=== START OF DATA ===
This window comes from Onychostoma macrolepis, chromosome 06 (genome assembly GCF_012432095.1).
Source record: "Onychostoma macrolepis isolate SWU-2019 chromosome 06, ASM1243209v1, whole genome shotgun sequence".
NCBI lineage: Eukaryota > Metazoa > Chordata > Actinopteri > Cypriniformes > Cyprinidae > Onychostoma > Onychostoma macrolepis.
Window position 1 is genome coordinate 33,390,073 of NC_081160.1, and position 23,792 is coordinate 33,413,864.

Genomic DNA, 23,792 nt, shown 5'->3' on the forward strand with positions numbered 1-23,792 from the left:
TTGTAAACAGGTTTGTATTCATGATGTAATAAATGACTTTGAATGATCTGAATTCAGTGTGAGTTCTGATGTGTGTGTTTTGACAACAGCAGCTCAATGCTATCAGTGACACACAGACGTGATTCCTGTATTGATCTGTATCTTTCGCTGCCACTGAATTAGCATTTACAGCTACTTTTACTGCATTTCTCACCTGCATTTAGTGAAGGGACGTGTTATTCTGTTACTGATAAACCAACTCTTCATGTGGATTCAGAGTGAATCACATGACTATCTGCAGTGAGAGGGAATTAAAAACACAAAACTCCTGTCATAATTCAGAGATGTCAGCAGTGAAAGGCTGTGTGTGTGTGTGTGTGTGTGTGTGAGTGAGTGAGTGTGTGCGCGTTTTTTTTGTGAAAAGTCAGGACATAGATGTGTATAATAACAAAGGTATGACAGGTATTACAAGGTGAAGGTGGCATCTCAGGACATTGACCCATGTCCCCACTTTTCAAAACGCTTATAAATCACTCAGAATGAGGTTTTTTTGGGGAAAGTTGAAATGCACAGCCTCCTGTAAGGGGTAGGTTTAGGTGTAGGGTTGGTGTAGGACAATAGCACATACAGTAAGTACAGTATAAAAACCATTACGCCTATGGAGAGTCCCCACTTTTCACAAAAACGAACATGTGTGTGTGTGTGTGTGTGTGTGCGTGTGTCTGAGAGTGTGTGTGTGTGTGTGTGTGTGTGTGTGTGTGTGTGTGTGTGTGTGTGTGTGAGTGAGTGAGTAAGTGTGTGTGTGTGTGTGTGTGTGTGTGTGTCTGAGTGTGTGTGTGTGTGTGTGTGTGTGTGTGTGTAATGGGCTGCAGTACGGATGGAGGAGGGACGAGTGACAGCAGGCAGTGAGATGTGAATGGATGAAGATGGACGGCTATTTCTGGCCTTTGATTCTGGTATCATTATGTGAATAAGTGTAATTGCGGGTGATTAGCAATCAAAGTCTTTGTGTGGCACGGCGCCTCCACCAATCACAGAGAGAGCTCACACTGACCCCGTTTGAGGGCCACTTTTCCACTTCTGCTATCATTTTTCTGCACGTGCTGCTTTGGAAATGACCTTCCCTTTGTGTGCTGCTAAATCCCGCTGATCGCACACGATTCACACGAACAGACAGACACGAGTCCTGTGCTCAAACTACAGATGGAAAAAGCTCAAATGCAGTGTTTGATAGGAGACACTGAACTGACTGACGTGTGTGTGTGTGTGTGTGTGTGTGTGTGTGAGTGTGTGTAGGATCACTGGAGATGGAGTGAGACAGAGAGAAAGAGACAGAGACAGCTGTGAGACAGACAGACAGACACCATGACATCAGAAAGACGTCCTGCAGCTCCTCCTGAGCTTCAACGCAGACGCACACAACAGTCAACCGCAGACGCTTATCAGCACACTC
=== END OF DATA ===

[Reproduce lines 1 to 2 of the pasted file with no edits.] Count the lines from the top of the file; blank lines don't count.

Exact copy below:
This window comes from Onychostoma macrolepis, chromosome 06 (genome assembly GCF_012432095.1).
Source record: "Onychostoma macrolepis isolate SWU-2019 chromosome 06, ASM1243209v1, whole genome shotgun sequence".